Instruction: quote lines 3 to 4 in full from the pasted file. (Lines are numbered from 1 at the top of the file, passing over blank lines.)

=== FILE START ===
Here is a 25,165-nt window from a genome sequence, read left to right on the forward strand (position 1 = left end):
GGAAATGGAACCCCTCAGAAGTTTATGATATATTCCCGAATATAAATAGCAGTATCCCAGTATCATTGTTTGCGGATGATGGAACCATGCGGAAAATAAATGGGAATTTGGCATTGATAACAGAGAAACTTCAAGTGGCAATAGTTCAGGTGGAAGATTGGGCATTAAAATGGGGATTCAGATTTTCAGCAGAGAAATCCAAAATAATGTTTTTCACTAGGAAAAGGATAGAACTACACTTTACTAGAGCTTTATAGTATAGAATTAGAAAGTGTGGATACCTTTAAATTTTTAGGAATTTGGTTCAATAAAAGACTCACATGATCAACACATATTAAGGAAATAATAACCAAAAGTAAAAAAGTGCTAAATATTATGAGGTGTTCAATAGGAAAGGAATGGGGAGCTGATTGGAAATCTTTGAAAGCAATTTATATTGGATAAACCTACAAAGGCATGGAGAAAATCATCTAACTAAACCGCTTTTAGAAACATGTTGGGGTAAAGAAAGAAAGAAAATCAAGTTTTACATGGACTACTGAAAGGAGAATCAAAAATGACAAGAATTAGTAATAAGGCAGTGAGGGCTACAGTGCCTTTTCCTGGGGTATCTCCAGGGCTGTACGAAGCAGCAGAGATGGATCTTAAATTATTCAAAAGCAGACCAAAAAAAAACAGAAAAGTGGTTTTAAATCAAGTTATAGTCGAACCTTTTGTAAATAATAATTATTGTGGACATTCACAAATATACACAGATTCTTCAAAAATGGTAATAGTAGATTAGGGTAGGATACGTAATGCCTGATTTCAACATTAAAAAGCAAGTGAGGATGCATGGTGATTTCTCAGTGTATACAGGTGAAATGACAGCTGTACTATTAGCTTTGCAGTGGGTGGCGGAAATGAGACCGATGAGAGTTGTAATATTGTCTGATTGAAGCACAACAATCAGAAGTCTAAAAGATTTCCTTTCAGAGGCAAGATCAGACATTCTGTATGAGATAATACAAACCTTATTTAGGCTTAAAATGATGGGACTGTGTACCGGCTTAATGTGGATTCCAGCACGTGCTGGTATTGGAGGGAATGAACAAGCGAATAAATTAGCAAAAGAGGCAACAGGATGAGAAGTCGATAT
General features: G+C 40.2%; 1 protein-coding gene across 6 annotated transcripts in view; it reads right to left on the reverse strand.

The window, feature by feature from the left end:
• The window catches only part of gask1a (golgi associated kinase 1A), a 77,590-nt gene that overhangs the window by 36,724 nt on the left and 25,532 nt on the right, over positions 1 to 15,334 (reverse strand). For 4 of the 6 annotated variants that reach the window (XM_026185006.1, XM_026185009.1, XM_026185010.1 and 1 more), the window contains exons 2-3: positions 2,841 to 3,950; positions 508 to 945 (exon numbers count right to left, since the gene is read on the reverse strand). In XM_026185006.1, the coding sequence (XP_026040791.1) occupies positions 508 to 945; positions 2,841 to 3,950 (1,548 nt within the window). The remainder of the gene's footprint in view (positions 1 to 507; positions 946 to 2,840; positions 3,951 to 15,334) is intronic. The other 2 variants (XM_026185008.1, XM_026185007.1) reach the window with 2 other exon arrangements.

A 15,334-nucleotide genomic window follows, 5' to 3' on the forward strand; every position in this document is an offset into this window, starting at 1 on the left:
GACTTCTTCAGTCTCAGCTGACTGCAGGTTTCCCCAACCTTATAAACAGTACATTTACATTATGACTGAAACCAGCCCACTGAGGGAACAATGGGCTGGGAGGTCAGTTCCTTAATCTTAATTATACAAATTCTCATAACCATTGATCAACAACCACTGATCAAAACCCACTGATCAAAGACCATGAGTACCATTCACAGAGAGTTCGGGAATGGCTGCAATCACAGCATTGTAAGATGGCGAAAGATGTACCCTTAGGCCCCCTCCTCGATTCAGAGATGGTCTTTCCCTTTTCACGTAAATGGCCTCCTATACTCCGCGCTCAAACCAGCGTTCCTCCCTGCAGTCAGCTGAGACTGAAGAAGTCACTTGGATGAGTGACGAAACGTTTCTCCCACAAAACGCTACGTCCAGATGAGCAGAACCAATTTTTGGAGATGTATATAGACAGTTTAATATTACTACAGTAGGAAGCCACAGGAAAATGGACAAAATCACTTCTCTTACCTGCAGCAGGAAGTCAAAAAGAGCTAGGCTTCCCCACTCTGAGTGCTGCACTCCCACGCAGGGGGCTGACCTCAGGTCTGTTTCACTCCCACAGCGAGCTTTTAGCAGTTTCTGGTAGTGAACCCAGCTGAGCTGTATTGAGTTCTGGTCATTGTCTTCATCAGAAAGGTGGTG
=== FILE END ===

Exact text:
General features: G+C 40.2%; 1 protein-coding gene across 6 annotated transcripts in view; it reads right to left on the reverse strand.

The window, feature by feature from the left end: